Hortense Spillers

Professor
PhD, Brandeis University
English, Vanderbilt University

Dr. Hortense Spillers is an American literary critic, Black Feminist scholar and the Gertrude Conaway Vanderbilt Professor at Vanderbilt University. A scholar of the African diaspora, Spillers is known for her essays on African-American literature in Black, White, and In Color: Essays on American Literature and Culture, published by the University of Chicago Press in 2003 and Comparative American Identities: Race, Sex, and Nationality in the Modern Text, published by Routledge in 1991.

Primary Recipient Awards

International Visiting Research Scholars, Hortense Spillers, 2017

Hortense Spillers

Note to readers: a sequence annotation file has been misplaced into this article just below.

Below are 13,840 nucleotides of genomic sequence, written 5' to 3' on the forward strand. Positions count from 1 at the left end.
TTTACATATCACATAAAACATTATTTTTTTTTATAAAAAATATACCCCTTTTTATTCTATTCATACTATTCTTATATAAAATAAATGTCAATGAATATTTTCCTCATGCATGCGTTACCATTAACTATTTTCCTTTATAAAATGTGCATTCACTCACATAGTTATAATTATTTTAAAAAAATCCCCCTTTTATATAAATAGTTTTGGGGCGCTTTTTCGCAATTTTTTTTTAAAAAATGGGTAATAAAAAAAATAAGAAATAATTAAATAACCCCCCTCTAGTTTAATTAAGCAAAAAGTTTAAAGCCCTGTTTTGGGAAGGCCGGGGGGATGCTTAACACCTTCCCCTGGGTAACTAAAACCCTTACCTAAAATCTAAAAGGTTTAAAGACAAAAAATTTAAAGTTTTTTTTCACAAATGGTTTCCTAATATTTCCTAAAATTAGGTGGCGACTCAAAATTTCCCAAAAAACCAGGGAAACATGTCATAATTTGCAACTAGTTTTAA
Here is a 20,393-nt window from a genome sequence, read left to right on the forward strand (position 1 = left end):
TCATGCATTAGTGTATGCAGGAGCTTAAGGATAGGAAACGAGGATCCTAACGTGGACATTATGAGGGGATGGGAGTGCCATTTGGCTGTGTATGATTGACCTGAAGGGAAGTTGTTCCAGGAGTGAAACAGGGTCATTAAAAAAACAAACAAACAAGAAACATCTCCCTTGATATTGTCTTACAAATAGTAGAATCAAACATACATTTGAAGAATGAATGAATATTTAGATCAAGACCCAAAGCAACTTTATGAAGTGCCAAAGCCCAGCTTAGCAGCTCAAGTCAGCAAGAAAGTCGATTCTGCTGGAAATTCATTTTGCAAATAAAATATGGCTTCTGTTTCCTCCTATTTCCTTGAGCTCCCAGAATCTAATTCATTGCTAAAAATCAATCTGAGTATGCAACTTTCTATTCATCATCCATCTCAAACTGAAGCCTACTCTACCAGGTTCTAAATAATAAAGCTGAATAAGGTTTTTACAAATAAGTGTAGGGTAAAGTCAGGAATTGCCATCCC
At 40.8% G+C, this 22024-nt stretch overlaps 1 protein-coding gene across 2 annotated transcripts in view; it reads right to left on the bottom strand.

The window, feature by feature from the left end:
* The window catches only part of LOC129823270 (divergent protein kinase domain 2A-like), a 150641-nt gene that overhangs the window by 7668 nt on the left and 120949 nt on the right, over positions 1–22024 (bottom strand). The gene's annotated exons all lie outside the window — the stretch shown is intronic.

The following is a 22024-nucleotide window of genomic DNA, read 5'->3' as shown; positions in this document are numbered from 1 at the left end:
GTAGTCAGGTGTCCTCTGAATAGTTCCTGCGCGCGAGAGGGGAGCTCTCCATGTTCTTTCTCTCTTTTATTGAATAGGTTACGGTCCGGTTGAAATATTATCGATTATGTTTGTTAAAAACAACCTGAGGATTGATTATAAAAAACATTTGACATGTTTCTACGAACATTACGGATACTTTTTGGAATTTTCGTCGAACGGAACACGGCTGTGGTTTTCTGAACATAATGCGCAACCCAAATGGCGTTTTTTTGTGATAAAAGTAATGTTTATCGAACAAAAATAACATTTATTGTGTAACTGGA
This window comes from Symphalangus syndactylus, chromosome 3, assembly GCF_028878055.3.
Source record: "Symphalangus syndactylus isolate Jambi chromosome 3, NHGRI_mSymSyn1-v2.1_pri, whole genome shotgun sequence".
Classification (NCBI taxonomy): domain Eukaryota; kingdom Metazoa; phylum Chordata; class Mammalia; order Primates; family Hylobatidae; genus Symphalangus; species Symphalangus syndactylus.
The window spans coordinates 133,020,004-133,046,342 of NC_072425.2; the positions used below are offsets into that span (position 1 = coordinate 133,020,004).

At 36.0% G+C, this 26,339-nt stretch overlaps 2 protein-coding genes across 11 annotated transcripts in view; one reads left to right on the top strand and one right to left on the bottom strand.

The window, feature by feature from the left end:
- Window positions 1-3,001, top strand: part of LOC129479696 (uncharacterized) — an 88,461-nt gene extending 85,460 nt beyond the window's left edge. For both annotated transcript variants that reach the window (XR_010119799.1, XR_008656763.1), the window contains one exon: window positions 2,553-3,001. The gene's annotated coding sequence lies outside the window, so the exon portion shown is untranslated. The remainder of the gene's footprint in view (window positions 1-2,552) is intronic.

Hortense Spillers is the foremost African-American scholar in North America. She is a renown feminist scholar and a widely read critical theorist whose influence is felt across the humanities. PhD students at UBC are writing dissertations informed by her theoretical reflections in the fields of critical race studies and feminism in English and GRSJ. Faculty whose work already bears the stamp of her influence and who would be uniquely positioned to work with her to advance their own research agendas but also to forge new ones include: Dr. Denise Ferreira da Silva, who shares the field of black feminism, Dr. Phanuel Antwi, who works on black performance arts, Dr. Jeff Severs, who works in African-American literature, Dr. Chris Lee, who works in USA ethnic studies, Dr. Vanessa Androetti, whose critical education practice is indebted to postcolonial and black feminist work, Dr. Dory Nason, in FNIS and Dr. John Culbert, a writer and award-winning scholar much influenced by Spillers. The new synergy that will be the focus of our encounter is to envision the future of a critical/creative theory and practice-based research project in the Institute for Social Justice. We will explore alternatives to the revolutionary model that has dominated our field and with Dr. Spillers we will outline a set of approaches and questions to orient our thinking of social transformation through collaboration between literary practices and theoretical ones.